With Joss Whedon’s Much Ado About Nothing due to hit our cinema screens this summer, we’ve looked at a few of the best Shakespeare films – from classic, black and white screen adaptations to edgier modern takes.
So, if you’re taking your A Level English Literature put the books down for a moment and enjoy an easier way to study Shakespeare…
Romeo + Juliet, Baz Lurhmann, 1996
Baz Luhrmann’s Romeo + Juliet is a modern (note the plus sign in the name) music-filled romp through the bard’s biggest box office hit. The film that launched Leonardo DiCaprio – not to mention a wide-eyed Claire Danes – into international stardom, it mixes Shakespearian dialogue with modern outfits, swaps Verona for Miami, introduces ecstasy and elevators (both of which would surely have been frowned upon in Renaissance Italy…) and messes about with the plot at times. But it’s no less fun for it. Altogether now… “Love me, love me – say that you love me”.
Much Ado About Nothing, Kenneth Branagh, 1993
Kenneth Branagh, Emma Thompson, Denzel Washington and a host of other big names against a backdrop of smouldering Tuscan landscapes… What could be better? Answer: not much. This Shakespeare film adaptation (directed by Branagh himself) leaves out much of the stage-y posturing in favour of a slightly more naturalistic acting style while still playing it fairly straight by the play, with all its twists and turns.
Romeo & Juliet, Franco Zeffirelli, 1968
Another Romeo & Juliet. And a very different one at that. Classically Shakespeare – it’s all very ‘actorly’, was shot on location in Italy, features a lot of stage-style costumes (right down to the codpieces and jerkins, and features two teenaged actors in the roles of the star-crossed lovers (as well as a very young Michael York as Tybalt). But it’s also very beautiful. At any rate, Radiohead’s Thom Yorke admits to being sufficiently inspired by it to write the “Exit Music (For a Film)” for Baz Lurhmann’s 1996 production. Zeffirelli also made a critically acclaimed version of The Taming of the Shrew with Elizabeth Taylor and Richard Burton.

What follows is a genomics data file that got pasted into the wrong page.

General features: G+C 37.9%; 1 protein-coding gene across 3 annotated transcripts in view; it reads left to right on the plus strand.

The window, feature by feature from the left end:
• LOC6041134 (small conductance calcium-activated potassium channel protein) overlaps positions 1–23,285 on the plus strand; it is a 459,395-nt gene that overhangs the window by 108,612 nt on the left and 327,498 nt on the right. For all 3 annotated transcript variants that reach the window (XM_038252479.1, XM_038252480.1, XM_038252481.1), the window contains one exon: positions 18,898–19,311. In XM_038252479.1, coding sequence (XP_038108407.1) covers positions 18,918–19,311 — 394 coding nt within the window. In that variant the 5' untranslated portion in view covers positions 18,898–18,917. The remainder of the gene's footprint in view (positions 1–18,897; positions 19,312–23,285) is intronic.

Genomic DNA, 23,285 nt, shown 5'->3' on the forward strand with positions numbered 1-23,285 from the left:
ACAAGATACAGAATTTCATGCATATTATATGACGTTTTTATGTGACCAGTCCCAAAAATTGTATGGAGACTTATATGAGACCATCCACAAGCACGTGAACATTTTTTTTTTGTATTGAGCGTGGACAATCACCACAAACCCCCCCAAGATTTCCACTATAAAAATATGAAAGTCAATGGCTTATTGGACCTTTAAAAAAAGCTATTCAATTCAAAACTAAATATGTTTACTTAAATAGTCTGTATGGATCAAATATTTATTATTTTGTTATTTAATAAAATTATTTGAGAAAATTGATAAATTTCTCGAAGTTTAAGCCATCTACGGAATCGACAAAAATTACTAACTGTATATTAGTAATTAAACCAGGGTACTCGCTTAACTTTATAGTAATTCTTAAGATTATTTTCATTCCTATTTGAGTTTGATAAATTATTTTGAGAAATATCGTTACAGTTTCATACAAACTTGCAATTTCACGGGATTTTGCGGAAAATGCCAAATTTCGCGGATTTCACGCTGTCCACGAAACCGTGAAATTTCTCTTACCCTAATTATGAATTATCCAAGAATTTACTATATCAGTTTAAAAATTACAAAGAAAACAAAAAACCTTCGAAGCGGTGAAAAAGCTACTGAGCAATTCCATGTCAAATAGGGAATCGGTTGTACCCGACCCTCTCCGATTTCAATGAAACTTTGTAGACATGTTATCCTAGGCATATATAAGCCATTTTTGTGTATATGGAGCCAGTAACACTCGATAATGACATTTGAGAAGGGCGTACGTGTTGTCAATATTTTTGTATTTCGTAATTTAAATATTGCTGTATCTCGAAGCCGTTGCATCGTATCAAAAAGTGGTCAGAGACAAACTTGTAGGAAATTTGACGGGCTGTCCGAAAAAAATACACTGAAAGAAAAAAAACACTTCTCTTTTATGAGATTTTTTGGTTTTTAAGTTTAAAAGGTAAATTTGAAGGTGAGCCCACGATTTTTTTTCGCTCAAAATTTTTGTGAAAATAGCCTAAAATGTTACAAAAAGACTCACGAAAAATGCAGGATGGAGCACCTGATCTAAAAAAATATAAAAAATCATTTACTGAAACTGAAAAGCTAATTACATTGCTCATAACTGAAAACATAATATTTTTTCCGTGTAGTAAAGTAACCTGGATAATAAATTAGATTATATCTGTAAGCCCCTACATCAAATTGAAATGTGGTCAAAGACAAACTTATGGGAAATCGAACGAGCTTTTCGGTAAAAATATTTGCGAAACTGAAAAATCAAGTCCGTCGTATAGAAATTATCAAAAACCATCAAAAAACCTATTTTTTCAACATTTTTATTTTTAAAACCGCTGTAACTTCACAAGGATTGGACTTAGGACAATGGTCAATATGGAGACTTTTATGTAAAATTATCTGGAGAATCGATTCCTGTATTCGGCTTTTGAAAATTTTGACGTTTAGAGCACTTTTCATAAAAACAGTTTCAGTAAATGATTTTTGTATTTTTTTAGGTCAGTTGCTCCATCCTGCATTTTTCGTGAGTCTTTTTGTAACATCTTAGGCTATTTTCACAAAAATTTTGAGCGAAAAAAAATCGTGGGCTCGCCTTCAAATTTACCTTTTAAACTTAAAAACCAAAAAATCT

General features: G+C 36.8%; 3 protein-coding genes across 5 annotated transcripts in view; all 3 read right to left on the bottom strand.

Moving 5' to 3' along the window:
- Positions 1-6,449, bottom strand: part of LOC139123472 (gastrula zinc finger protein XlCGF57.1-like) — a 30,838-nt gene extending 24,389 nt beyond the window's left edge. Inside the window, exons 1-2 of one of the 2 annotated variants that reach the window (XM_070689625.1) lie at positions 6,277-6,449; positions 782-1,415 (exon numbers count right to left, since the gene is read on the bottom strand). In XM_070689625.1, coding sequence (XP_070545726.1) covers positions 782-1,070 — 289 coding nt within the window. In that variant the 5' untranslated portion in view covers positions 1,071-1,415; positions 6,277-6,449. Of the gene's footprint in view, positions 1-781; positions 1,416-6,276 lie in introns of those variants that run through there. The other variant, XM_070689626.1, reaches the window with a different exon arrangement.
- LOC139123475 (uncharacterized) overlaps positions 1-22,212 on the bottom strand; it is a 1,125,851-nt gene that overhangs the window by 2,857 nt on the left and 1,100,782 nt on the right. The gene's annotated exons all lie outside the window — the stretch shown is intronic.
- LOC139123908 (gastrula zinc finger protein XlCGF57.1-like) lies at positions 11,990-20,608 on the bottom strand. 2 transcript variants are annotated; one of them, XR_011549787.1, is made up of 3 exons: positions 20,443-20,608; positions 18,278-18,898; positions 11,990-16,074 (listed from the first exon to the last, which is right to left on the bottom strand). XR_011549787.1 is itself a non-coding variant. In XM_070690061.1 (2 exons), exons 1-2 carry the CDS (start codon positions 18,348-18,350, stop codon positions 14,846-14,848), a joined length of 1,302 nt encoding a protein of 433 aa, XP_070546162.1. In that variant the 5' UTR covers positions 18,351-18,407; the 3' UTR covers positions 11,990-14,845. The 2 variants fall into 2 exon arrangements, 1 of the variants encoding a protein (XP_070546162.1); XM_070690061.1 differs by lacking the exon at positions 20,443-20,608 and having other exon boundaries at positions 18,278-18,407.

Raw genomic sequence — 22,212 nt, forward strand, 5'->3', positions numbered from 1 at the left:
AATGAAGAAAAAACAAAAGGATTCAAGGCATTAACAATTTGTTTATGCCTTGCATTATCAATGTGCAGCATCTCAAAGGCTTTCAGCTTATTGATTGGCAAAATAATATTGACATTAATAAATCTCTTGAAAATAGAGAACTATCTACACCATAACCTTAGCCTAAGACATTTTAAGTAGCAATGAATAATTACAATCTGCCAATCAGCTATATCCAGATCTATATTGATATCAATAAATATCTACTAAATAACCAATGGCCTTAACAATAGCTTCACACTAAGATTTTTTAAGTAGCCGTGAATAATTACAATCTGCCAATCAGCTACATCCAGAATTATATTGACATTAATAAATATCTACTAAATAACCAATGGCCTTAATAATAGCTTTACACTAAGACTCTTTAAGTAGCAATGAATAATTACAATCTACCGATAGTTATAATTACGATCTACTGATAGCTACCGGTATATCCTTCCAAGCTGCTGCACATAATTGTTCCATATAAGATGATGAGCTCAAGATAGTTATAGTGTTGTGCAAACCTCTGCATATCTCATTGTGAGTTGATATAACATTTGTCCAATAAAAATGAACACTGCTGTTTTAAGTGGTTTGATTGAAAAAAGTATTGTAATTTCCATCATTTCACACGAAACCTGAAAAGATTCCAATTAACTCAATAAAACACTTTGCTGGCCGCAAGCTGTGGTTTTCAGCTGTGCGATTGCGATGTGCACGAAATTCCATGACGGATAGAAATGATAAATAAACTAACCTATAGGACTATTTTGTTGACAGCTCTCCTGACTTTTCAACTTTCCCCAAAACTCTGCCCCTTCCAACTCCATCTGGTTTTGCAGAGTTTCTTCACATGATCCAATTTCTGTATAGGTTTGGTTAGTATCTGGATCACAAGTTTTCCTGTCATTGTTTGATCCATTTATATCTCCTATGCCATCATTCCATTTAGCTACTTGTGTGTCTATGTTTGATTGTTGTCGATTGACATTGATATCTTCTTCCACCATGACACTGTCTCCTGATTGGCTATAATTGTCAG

My Own Private Idaho, Gus Van Sant, 1991
Doesn’t sound like a Shakespeare play, right? Well, it’s not strictly. It’s more an adaptation, really, with director Gus Van Sant very loosely basing it on Henry IV, parts I and II, and Henry V (i.e. pinching the dramatic parts he liked and leaving out the less easy to digest bits). Still, with a young Keanu Reeves and River Phoenix playing the leads (a couple of hustlers) and some dramatic shots of the bare Idaho landscape, it’s well worth digging out – in the name of ‘revision’, of course.
Othello, Orson Welles, 1952
The film that nearly never got made. Three years in the making, it encountered serious budget problems (shooting often had to stop while the director and star dashed off to appear in a film to drum up more funds) wardrobe and casting difficulties (including no less than three recastings of Desdemona), several different cuts knocking about out there… it’s fair to say that Orson Welles’ Othello had its problems. The end result, though, is brilliant. The locations vary from Italy to Morocco – including a stunning opening scene shot on the sea-facing walls of Essaouira’s medina – and the film features plenty of typically impressive visual compositions and striking black and white photography.
Shakespeare in Love, John Madden, 1998
OK, so this last film is a bit of a cheat. A departure from the rest of our picks, it’s not strictly a film based on one of the bard’s plays, but rather a film about Shakespeare himself. Regardless, it’s a lot of fun – largely as a result of a cracking cast, with Joseph Fiennes (Shakespeare), Gwyneth Paltrow (the ‘in Love’ part), and a host of British character actors – from Simon Callow and Tom Wilkinson to Martin Clunes and Judy Dench – making the whole thing race along and not feel remotely like a dull Elizabethan costume drama.
These are a few of our favourite Shakespeare films, but what are yours? Let us know below…
Looking to get your teeth into some Shakespeare? Enrol in one of our A Level English Literature courses.
Alternatively, check out our pick of a few of the best films about school.